Former BBC Blue Peter gardener Chris Collins will nurture the next generation of gardening talent at this year’s RHS Malvern Spring Festival. Chris returns to the spectacular gardening event for his fourth year as Champion of the award-winning School Gardens Challenge. Aspiring young gardeners from across the country are preparing to bring to life their show garden designs at the event with thirteen schools taking part in this unique area of the show.
Jane Furze, Head of RHS Malvern Spring Festival, said: “The School Gardens Challenge has become one of our highlights at RHS Malvern Spring Festival. We’re continuously blown away by the originality of the designs and it’s a great place to see the next generation of gardeners showcase their green fingered creativity. Everything that visitors see the children have created themselves, from the initial design, to growing the plants and finally building the gardens, it’s an immense achievement. We’re so pleased to be welcoming Chris back to champion the challenge as it’s a real joy to see the pupils blossom under his mentoring, he’s always so incredibly enthusiastic and nurturing, we’ve very pleased to have him. This year we celebrate eleven wonderful years of working with BAM Construction and I’d like to take this opportunity to thank them for supporting the School Gardens Challenge.”
This year’s School Garden theme is ‘Space’, which celebrates the 350th anniversary of Isaac Newton’s ground-breaking discovery of gravity, alongside the 60th anniversary of the launch of the world’s first satellite, Sputnik. A total of thirteen schools will take part including:
Pupils of Abberley Hall School in Worcestershire based their garden ‘The Abberley Space Rocket’ on an idea from a book written about their school clock tower, showcasing how it might look in a futuristic city on a new planet.
‘Living on another planet’ is the theme from Malvern Wells C of E Primary School referencing the transport to the planet with a lunar lander, accommodation on the planet with a geodesic dome and food represented by a section of raised planting.
Ashton Keynes C of E Primary School in Wiltshire have taken inspiration from the garden in the film Wallace & Gromit’s Grand Day Out, creating structural elements from recycled materials to showcase ‘Team AK’s Grand Day Out’, while the garden designed by Beoley First School in Redditch, ‘OBeoley-Wan Kenobi’, conveys Star Wars in space.
The garden from Bredon School in Tewkesbury is an interpretation of ‘Possible life in Space’, which has inspired the choice of some unusual looking plants sourced and dug from the school woods to create their design ‘Is there Anybody Out There?’ while ‘It’s out of this world’ by Bromsgrove Preparatory School in Worcestershire have created a garden which gives a visual representation of the solar system, incorporating some of the key aspects of space exploration and discovery.
The Ridge Academy in Cheltenham, Cradley C of E Primary School in Herefordshire and Franche Community Primary School in Kidderminster have all chosen Mars as the setting for their garden while ‘The Galaxy Garden’ from Heathfield School & Day Nursery in Kidderminster, represents a journey through space from one corner of the garden to the other in search of a new planet.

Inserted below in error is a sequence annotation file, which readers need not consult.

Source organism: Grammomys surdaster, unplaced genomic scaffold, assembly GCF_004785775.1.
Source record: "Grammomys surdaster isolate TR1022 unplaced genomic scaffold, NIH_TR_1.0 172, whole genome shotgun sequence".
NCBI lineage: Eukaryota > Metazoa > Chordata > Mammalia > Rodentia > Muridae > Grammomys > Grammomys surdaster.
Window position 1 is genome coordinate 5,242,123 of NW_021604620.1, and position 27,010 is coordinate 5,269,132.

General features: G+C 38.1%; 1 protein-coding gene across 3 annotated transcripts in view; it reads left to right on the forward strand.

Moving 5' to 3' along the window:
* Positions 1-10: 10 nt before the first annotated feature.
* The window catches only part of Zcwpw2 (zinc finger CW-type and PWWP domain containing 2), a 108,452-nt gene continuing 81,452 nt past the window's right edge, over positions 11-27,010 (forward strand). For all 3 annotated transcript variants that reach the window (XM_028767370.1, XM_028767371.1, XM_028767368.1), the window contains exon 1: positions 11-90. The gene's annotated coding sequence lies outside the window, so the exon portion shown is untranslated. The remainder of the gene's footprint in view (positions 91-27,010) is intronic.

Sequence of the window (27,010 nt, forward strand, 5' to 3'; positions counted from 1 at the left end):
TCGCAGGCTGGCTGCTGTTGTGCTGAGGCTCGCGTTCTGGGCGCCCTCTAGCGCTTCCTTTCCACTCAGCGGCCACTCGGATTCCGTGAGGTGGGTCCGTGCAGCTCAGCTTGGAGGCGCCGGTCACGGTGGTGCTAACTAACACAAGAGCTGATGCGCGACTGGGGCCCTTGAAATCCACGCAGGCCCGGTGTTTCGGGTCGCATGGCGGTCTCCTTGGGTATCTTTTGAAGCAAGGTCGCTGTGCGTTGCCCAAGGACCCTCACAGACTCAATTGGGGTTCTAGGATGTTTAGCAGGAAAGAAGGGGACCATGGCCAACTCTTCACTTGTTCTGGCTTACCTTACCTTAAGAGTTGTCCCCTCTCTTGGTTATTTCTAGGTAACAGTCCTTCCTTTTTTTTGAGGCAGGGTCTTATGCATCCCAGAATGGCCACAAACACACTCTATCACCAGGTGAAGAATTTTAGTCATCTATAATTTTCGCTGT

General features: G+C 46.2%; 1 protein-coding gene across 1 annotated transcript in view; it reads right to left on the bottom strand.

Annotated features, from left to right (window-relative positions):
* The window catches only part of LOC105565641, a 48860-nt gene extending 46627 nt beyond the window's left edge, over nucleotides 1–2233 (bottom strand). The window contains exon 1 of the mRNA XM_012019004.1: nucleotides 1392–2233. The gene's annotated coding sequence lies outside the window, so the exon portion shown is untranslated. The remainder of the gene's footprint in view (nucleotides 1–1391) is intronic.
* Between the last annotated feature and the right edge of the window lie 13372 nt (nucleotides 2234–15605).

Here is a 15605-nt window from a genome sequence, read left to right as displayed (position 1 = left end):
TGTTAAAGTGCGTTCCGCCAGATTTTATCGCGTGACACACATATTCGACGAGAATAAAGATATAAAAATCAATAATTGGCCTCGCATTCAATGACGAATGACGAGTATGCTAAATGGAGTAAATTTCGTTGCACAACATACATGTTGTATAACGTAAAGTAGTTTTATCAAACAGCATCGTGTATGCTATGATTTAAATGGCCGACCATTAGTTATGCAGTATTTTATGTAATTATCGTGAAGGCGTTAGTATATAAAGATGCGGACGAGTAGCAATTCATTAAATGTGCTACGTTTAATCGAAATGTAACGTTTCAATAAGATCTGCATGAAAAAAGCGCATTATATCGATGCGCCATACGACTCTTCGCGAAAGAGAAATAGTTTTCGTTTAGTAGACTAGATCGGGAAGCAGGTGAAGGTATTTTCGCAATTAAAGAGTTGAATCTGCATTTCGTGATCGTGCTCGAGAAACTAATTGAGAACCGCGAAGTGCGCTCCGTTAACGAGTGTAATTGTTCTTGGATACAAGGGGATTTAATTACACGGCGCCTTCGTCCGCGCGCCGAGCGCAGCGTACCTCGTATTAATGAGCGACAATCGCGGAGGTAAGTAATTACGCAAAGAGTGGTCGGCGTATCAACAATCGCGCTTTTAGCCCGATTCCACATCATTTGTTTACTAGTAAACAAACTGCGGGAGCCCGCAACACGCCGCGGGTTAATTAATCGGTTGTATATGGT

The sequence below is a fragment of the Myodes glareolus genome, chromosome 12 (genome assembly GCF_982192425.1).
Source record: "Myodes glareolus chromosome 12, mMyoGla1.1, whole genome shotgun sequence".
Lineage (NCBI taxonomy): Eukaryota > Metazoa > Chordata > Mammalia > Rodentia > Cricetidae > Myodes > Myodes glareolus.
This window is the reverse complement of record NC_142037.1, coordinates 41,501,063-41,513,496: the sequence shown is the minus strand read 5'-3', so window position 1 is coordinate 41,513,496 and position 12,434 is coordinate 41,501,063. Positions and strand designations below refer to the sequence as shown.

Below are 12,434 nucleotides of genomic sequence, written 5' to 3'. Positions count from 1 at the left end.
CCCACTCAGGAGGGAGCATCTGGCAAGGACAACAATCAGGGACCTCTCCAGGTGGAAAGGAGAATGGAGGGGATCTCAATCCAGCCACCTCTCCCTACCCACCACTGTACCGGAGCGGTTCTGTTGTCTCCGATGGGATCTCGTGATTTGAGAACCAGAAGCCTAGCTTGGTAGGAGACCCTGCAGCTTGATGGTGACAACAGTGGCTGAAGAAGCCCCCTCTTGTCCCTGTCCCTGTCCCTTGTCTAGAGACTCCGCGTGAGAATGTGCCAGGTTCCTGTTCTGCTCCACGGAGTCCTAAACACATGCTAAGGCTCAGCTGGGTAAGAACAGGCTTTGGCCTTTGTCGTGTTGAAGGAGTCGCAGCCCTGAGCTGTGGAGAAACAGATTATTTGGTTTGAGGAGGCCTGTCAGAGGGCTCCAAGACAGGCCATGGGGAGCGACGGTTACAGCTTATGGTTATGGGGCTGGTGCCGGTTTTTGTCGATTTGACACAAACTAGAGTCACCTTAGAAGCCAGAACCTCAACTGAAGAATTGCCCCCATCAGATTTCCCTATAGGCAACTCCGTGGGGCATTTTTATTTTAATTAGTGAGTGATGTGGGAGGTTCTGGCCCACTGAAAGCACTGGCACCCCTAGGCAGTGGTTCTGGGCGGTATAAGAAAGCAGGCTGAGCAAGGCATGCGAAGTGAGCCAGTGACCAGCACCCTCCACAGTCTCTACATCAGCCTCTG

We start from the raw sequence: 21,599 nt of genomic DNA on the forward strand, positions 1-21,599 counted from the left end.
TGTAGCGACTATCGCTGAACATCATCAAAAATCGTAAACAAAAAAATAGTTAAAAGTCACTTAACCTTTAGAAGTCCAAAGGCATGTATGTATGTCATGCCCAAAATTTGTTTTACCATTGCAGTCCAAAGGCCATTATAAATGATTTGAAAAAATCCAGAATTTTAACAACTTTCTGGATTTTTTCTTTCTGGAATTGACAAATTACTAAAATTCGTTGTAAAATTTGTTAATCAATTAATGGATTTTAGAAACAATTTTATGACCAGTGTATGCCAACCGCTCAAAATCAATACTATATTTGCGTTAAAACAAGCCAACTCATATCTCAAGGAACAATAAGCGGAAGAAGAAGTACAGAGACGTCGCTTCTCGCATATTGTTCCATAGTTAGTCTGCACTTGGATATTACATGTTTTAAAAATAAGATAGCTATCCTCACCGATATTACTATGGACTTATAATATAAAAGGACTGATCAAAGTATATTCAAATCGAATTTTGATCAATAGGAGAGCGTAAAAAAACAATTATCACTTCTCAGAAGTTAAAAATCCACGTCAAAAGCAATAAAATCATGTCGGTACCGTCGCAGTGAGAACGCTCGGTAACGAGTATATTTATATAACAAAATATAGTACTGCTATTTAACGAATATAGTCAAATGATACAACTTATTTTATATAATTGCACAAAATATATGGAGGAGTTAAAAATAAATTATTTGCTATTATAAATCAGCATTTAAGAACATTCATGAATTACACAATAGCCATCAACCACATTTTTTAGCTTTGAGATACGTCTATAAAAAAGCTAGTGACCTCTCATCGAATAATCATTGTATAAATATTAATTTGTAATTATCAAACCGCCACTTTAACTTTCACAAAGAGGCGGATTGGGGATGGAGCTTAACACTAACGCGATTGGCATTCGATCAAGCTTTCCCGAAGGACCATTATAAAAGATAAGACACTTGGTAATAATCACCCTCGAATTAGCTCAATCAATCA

RGS Worcester have taken inspiration and design elements relating to the Solar Systems and the International Space Station Mission to form ‘One Giant LEAF for Mankind’ and ‘My Space in Space’ by Stanley Road Primary School & Nursery in Worcester focuses on an astronaut who has crash landed onto an unknown planet.
The story of Laika, the Russian dog sent into space in Sputnik Two 60 years ago, has inspired
‘Adventures in Laika Land’ by Regency High School pupils in Worcester showcasing the adventures they imagine Laika had and the garden he made using his re-cycled rocket.
For the first time ever, the RHS Malvern Spring Festival is welcoming an International School to the School Garden Challenge. ‘Let’s Go’ aims to represent history and key aspects of space exploration and discovery by Russian cosmonauts and will be judged separately to the UK School Gardens.
The School Gardens Challenge is supported by BAM Construction and seeks to immerse young people in the vibrant world of horticulture. Horticulture naturally supports many subjects of the national curriculum: scientific, creative and physical. The project exposes children to the practical application of these in a hands-on and informative way.
Building of the school gardens begins in April and takes approximately three weeks to complete. A panel of RHS experts will judge the gardens on Wednesday 10 May, the day before RHS Malvern Spring Festival opens to the public. An estimated 100,000 visitors are expected to descend on the Three Counties Showground over the four-day show.
RHS Malvern Spring Festival takes place from Thursday 11 May until Sunday 14 May 2017. Tickets are now on sale. Free entry for children under the age of 16 is available throughout the festival. For more information on ticket prices, please call 01684 584900 or visit www.rhsmalvern.co.uk.